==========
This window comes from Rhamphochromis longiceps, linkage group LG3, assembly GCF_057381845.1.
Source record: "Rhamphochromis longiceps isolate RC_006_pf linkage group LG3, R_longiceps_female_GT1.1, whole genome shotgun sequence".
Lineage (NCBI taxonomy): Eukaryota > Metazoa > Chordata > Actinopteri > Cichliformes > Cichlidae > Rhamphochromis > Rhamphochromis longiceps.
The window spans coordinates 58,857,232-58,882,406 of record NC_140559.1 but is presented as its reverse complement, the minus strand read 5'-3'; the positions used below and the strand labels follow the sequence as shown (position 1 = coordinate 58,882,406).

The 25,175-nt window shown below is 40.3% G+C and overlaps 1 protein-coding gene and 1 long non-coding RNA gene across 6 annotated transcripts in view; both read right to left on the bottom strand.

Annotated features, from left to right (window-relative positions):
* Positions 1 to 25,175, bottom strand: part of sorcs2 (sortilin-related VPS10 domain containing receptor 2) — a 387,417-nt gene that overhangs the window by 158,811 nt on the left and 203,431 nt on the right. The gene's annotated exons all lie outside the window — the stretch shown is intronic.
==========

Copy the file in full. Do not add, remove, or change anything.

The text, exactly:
This window comes from Rhamphochromis longiceps, linkage group LG3, assembly GCF_057381845.1.
Source record: "Rhamphochromis longiceps isolate RC_006_pf linkage group LG3, R_longiceps_female_GT1.1, whole genome shotgun sequence".
Lineage (NCBI taxonomy): Eukaryota > Metazoa > Chordata > Actinopteri > Cichliformes > Cichlidae > Rhamphochromis > Rhamphochromis longiceps.
The window spans coordinates 58,857,232-58,882,406 of record NC_140559.1 but is presented as its reverse complement, the minus strand read 5'-3'; the positions used below and the strand labels follow the sequence as shown (position 1 = coordinate 58,882,406).

The 25,175-nt window shown below is 40.3% G+C and overlaps 1 protein-coding gene and 1 long non-coding RNA gene across 6 annotated transcripts in view; both read right to left on the bottom strand.

Annotated features, from left to right (window-relative positions):
* Positions 1 to 25,175, bottom strand: part of sorcs2 (sortilin-related VPS10 domain containing receptor 2) — a 387,417-nt gene that overhangs the window by 158,811 nt on the left and 203,431 nt on the right. The gene's annotated exons all lie outside the window — the stretch shown is intronic.